I am an Educational Psychologist who graduated from the National Autonomous University of Mexico (UNAM). I am currently a PhD candidate in Education at the University of Cambridge. Throughout my career I have participated in research projects on educational dialogue and inclusion. In my PhD project I explore how the self-determination of Mexican young adults with intellectual disability can be enhanced through a dialogic pedagogy. I have shared my findings in international conferences and journal papers. I have worked with teachers and students with special educational needs and disabilities in Mexico and England. I have also collaborated with ‘Cambridge Student Community Action’ and ‘The Brilliant Club’ in the UK and ‘Capys-Contruyendo Puentes’ in Mexico.
As an undergraduate student of Psychology at UNAM, I collaborated on two projects that were highly significant for my professional career. In one of them I learned about the importance of educational dialogue, in the other about the educational and social inclusion of people with intellectual disability. Both experiences led me to develop a curiosity for how to promote more inclusive practices by enhancing the quality of interactions between students and other agents (e.g. peers, teachers). For my PhD research project, I went back to this interest specifically in relation to the promotion of the students’ self-determination.
Enhancing the self-determination of young people with intellectual disability (ID) has been related to their achievement of education-related goals, post-school employment, and quality of life outcomes. Programmes have been developed with the aim of promoting self-determination, many of which take the form of individual skill-based programmes in which educators work with students to set goals and make plans to achieve them. However, in practice, these programmes fail when they result in students responding automatically to questions or agreeing passively to plans made for their future. In my PhD research project, I drew on the potential of dialogic pedagogies (Alexander; 2008; Freire, 1970; Skidmore and Murakami, 2017) to promote the students’ reflection about their decision-making process.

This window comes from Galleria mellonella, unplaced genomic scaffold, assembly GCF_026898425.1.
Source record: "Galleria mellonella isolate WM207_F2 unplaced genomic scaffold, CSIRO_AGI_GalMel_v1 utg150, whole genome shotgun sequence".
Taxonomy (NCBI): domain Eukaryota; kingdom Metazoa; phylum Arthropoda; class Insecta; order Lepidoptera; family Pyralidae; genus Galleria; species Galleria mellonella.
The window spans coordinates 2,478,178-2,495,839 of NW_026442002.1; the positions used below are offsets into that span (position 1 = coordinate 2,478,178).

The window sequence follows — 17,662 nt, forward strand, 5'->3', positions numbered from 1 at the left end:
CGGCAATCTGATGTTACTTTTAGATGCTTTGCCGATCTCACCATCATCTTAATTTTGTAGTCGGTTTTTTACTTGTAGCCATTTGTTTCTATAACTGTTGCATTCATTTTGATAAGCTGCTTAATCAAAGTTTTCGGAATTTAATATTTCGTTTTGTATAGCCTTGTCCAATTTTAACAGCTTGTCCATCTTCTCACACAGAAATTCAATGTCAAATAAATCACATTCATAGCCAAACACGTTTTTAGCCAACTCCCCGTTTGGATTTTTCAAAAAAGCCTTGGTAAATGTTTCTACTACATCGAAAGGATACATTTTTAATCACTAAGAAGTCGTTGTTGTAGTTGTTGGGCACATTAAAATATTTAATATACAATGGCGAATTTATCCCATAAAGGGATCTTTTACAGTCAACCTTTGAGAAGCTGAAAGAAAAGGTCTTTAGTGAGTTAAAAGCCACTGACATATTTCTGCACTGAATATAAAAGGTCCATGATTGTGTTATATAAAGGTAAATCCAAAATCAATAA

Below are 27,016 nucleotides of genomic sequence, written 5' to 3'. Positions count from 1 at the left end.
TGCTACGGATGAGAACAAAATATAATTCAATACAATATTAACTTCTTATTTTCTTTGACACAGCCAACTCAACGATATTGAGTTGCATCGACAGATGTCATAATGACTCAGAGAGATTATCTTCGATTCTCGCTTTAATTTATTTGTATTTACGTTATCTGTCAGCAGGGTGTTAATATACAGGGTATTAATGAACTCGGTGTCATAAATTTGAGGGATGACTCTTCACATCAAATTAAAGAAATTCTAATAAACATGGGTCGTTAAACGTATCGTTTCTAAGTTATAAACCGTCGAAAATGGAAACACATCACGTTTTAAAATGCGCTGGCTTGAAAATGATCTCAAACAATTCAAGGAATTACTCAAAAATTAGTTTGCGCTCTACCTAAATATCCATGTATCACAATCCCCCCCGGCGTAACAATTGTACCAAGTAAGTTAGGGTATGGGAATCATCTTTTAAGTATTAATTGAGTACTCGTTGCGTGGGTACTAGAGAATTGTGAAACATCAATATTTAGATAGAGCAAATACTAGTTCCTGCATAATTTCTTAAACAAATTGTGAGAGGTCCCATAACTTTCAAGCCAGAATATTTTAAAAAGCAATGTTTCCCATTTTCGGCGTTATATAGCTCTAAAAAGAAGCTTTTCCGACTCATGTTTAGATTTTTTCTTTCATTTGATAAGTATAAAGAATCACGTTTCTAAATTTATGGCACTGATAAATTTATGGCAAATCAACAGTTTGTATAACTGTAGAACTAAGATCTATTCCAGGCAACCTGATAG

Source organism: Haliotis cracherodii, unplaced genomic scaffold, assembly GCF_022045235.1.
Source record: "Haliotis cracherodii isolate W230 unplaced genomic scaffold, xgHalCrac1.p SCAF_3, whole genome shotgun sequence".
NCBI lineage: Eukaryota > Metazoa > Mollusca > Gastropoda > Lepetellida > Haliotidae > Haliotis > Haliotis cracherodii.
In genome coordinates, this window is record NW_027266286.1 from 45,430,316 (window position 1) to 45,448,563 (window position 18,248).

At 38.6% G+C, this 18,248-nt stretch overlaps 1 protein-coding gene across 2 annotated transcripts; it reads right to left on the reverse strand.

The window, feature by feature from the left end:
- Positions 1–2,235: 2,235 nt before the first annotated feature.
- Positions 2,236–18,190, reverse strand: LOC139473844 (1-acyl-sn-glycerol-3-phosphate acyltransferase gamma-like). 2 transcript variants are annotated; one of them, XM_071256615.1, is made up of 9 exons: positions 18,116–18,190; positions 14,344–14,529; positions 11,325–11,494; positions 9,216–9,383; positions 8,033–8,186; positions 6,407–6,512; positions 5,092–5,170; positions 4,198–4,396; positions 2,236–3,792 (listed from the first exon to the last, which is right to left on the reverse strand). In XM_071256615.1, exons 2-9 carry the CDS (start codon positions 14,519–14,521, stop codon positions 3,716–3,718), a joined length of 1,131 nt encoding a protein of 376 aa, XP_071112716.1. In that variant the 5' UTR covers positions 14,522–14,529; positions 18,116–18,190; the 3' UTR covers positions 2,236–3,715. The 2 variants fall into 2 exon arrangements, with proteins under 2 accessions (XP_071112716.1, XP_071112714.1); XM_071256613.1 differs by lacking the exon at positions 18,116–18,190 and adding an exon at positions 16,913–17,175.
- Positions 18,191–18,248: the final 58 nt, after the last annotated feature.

For nine months, I used participant observation to research a Mexican educational programme: ‘Construyendo Puentes’ (or ‘Building Bridges’ in English) (see Saad, Zacarías and Buenfil, 2017; http://www.capysac.com). Building Bridges opens-up access to university contexts to young adults with ID. Nevertheless, instead of pursuing an academic degree, Building Bridges prepare their students for independent adult life.
In addition to the observations, I also carried out an educational intervention based on dialogue to promote the students’ reflection on their decision-making process. In these discussion groups the students shared their experiences related to their decision-making process in different areas of their lives such as job placements, money management, and romantic relationships. Moreover, with a fine-grained analysis of our discussions, I found strategies to promote the students’ active participation in the discussions that concern them. Some of these findings are available in:
Rubio-Jimenez, A. and Kershner, R. (2020). Promoting the Self-Determination of Mexican Young Adults Identified with Intellectual Disability: A Sociocultural Discourse Analysis of Their Discussion about Goal Setting. Social Sciences, 9, 200. Doi: 10.3390/socsci9110200
Open access: https://www.mdpi.com/2076-0760/9/11/200/htm
Rubio-Jimenez, A. and Kershner, R. (in preparation). Feeling “comfortable and happy”: the views of Mexican students with intellectual disability on their transitions to an independent-living flat.